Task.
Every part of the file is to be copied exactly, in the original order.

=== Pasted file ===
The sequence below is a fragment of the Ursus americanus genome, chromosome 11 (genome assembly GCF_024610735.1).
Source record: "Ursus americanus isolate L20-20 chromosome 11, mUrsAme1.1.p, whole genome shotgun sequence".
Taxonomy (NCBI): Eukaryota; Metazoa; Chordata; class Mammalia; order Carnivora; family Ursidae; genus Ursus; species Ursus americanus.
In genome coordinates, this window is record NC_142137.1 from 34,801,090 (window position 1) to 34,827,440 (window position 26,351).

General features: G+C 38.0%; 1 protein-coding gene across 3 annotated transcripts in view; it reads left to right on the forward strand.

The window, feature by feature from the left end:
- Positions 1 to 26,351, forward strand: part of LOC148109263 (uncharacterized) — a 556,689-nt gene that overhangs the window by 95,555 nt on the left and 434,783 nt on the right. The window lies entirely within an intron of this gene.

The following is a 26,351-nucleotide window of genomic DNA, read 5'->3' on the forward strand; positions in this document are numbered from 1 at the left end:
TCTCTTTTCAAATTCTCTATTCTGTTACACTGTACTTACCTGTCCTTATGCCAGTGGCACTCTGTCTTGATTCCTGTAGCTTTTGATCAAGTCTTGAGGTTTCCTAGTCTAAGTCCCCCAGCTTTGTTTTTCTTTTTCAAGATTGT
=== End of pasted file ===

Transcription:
The sequence below is a fragment of the Ursus americanus genome, chromosome 11 (genome assembly GCF_024610735.1).
Source record: "Ursus americanus isolate L20-20 chromosome 11, mUrsAme1.1.p, whole genome shotgun sequence".
Taxonomy (NCBI): Eukaryota; Metazoa; Chordata; class Mammalia; order Carnivora; family Ursidae; genus Ursus; species Ursus americanus.
In genome coordinates, this window is record NC_142137.1 from 34,801,090 (window position 1) to 34,827,440 (window position 26,351).

General features: G+C 38.0%; 1 protein-coding gene across 3 annotated transcripts in view; it reads left to right on the forward strand.

The window, feature by feature from the left end:
- Positions 1 to 26,351, forward strand: part of LOC148109263 (uncharacterized) — a 556,689-nt gene that overhangs the window by 95,555 nt on the left and 434,783 nt on the right. The window lies entirely within an intron of this gene.

The following is a 26,351-nucleotide window of genomic DNA, read 5'->3' on the forward strand; positions in this document are numbered from 1 at the left end:
TCTCTTTTCAAATTCTCTATTCTGTTACACTGTACTTACCTGTCCTTATGCCAGTGGCACTCTGTCTTGATTCCTGTAGCTTTTGATCAAGTCTTGAGGTTTCCTAGTCTAAGTCCCCCAGCTTTGTTTTTCTTTTTCAAGATTGT